> * Join the tent city in front of Mass Hall.  Sleep outside to show support.
> * Make a banner and hang it from your window.  Supplies in front of Mass
> * Contact any student group you belong to and ask the it to endorse the
> campaign. Ask the members to come out to Mass. Hall to support the
> movement.  Have each member contact the administration.
> Contact: Dania Palanker (palanke@ksg.harvard.edu) to be put in the
> (anti)donor data-base.
> * Contact the administration and tell them that you will not donate any
> money until they negotiate with protesters or grant a living wage.
> * Sign up for your class listserve and send out a message asking classmates
> to write the administration saying they won't donate until a living wage is
> granted.  Contact Dania so we know your class has been contacted.
> How to do this: Send an e-mail to listproc@camail1.harvard.edu requesting
> membership to your class list. On your e-mail, leave the subject category
> blank and include a one line message saying: "subscribe HAA-HR19xx your
> name" filling in xx and your name accordingly. For example: HAA-HR1997 Jane
> Harvard.
> Contact: tmccarth@fas.harvard.edu
> * Write an op-ed.  Contact: 617-596-8146, 617-256-5779 or stop by Mass Hall.
> * Speak at a rally.  Contact: 617-290-5802 or 617-645-0767 or stop by Mass
> Hall.
> * Teach a seminar inside Mass Hall.  Express concern that students are
> missing classes and enter Mass Hall to teach a seminar about your field,
> especially as it relates to economic justice.  Same contacts as for speaking.
> * Hold your regular classes outside of Mass Hall in support.
> * Contact other professors and ask them to contact the administration and> participate in the other helpful activities above.
> Media: Paul: 617-256-5779, paullekas@yahoo.com
> Matthew: 867-3028 (beeper), mafeigin@hotmail.com
>         Emilou: 596-8146, maclean@fas.harvard.edu
>         Binh: adjemia@ksg.harvard.edu
> Graduate Students: Ricken: patelri@ksg.harvard.edu
> How else to help, or the scheduled events beyond today: Ben:
> stoll@fas.harvard.edu;  493-3662; 834-5824
> E-MAIL: If you or someone you know are not receiving and would like to be,
> contact jwagner@fas.harvard.edu or pslm@hcs.harvard.edu
> All Harvard workers, whether directly employed or hired through outside
> firms, must be paid a living wage of at least $10.25 per hour, adjusted
> annually to inflation, and with basic health benefits.  Complete
> implementation of such a living wage policy requires three other simple
> * To ensure that the university does not use subcontracting and
> reclassification to cut wages and benefits-as the Harvard Corporation has
> agreed it should not-Harvard must adopt a policy of maintaining wage and
> benefit levels when jobs are outsourced or reclassified.  Our
> Implementation Report contains methods for assuring this which should be
> adopted.
> * A board must be created, not appointed by the administration, to oversee
> implementation of the living wage policy.  The board should have binding
> policy-making power to enforce the policy, and should consist of workers,
> union representatives, faculty, members of PSLM, and an administrator.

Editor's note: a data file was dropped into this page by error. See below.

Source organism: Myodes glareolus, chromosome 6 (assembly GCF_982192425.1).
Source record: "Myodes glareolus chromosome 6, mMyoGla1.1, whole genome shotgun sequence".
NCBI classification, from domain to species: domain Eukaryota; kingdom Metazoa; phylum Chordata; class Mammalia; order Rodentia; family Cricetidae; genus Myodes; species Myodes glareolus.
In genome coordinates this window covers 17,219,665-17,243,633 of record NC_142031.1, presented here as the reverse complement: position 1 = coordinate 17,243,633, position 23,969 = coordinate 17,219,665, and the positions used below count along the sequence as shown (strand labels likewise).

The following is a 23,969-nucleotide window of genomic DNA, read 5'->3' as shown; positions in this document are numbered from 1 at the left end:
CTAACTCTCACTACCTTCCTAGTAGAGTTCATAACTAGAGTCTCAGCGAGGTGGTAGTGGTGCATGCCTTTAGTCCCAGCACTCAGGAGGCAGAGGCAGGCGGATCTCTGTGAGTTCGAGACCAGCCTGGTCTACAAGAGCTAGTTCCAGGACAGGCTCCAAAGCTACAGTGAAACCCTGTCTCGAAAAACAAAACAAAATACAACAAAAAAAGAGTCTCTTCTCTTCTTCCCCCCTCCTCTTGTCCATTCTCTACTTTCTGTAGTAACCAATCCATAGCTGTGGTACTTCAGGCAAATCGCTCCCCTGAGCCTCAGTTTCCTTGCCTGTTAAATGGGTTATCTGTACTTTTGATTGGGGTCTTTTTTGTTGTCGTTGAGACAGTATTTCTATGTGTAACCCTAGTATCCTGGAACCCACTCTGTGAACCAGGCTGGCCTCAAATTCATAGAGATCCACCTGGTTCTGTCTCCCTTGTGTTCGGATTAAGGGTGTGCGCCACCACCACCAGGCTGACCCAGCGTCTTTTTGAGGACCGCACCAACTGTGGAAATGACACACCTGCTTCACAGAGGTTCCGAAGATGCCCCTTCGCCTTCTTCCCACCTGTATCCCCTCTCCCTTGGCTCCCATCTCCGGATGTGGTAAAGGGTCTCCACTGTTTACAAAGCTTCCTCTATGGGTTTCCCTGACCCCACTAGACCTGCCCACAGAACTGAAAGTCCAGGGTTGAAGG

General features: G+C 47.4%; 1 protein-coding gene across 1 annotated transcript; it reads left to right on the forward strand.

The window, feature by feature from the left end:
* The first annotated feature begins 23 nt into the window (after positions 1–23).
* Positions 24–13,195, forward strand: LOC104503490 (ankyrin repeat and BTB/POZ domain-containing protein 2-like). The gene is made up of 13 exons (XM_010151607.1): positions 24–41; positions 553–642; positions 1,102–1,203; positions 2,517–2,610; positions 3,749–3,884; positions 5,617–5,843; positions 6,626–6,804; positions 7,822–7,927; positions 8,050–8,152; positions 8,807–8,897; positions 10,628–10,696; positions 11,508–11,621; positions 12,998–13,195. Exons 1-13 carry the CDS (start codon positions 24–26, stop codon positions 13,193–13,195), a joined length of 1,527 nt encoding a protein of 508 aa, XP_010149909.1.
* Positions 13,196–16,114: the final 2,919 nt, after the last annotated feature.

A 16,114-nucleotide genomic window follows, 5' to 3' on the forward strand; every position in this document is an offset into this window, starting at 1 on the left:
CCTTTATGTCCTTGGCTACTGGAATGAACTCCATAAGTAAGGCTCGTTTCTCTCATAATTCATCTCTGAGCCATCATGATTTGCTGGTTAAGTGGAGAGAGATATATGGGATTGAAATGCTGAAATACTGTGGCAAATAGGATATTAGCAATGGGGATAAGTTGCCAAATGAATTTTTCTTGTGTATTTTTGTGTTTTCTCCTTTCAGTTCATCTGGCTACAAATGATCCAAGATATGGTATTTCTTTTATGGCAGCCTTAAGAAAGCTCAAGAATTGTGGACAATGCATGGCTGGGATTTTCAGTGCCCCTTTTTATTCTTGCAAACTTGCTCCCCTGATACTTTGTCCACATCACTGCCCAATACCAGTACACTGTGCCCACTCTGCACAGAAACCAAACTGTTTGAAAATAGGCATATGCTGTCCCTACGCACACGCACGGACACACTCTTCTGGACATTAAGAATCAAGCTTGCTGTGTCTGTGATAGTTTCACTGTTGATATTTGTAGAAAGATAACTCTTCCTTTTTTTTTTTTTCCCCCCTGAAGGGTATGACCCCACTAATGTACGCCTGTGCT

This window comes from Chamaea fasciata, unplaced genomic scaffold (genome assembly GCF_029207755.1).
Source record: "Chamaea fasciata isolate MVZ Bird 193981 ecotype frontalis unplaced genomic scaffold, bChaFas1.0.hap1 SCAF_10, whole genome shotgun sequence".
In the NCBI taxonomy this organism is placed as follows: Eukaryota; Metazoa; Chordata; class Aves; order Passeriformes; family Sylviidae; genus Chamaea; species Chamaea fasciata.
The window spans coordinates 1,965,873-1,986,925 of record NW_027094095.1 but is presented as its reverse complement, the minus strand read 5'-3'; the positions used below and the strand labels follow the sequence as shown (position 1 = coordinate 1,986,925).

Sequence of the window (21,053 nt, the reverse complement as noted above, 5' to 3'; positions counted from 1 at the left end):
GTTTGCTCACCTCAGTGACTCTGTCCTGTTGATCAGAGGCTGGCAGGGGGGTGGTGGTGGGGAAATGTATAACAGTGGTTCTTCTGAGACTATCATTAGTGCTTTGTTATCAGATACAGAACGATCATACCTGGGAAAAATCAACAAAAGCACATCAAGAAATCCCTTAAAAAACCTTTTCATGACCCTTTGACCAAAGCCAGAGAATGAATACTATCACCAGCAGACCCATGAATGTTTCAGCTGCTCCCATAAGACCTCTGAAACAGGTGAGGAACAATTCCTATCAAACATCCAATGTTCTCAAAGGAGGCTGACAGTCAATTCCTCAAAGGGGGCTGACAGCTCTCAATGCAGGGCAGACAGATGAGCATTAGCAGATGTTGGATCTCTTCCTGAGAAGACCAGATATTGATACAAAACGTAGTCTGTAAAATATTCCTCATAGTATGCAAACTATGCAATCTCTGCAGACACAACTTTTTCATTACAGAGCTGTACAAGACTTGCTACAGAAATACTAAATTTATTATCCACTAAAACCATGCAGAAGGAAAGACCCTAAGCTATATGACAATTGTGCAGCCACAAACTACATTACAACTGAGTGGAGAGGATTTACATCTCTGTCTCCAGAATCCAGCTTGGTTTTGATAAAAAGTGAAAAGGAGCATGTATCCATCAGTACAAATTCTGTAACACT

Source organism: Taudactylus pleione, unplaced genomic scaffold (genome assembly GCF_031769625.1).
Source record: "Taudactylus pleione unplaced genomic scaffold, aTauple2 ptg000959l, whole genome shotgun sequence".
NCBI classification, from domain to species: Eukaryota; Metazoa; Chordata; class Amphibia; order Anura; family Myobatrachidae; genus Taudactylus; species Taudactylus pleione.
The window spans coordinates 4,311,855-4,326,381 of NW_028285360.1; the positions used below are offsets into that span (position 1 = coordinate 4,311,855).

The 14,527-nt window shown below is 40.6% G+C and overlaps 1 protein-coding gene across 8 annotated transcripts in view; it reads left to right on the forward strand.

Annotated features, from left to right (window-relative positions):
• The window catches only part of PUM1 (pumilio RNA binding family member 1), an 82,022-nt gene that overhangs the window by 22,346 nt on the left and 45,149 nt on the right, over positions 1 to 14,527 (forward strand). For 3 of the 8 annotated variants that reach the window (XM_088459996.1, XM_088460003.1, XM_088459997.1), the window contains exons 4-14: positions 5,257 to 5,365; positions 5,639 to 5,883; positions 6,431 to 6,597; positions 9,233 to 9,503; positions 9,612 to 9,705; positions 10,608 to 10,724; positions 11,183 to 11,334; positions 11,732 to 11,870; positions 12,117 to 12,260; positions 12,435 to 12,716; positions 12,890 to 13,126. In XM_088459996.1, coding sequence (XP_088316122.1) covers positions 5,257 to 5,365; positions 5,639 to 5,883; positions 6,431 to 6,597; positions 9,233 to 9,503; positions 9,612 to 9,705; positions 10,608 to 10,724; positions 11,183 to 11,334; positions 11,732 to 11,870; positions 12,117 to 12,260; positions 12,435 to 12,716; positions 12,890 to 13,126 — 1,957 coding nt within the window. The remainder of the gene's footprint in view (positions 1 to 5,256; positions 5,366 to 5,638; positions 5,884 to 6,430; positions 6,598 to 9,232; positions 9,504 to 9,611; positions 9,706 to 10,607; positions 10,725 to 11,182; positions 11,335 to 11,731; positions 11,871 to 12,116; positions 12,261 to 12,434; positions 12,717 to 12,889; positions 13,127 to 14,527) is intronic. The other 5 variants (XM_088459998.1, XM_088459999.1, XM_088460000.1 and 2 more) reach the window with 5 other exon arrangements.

> * Harvard relies on the labor of workers both on campus and off, and both
> must be covered by the university's living wage policy.  Workers in
> factories that produce Harvard goods must therefore be assured a living
> wage for their community; indeed, Harvard has already agreed to a Code of
> Conduct which contains a commitment to this very idea.  In order to
> determine whether factories are complying with Harvard's Code, however, the
> university must join the Worker Rights Consortium, the only independent
> factory monitoring group which satisfies the Code's guidelines.
> 1.  Harvard says:  "A very small fraction of Harvard employees (about 400
> ...) were paid less than $10 per hour."
> The truth is:  The University's own figures reveal at least 1000 - perhaps
> 2000 - workers at Harvard getting less than a living wage.  Harvard
> obscures the truth by talking about "Harvard employees" and ignoring the
> many people who work at Harvard for Harvard through a contracting firm.
> These people do the same work, be it maintenance, cafeteria or security
> guard, as employees on the Harvard payroll.  In many cases, subcontract
> employees have simply replaced direct employees, or Harvard has converted
> direct employees to subcontracted ones, slashing their wages and benefits
> in the process.  Furthermore, Harvard leaves out of many calculations
> "casual" employees - non-unionized employees who are supposed to work only
> a limited number of hours for Harvard, but often work more than Harvard's
> rules allow.  They too do the same jobs as "regular" Harvard workers.
> In fact, we believe that significantly more than 500 subcontracted workers
> get less than a living wage, which would make the total closer to 2000.
> Harvard manipulates the definition of "Harvard employee" to deny many of
> the people who make Harvard work.
> 2.  Harvard says:  "There have been a number of occasions for the [the
> Living Wage Campaign] to present their views ... to members of the
> University administration."
> The truth is:  Harvard has repeatedly denied the Living Wage Campaign any
> opportunity to speak to the body that makes the ultimate decision about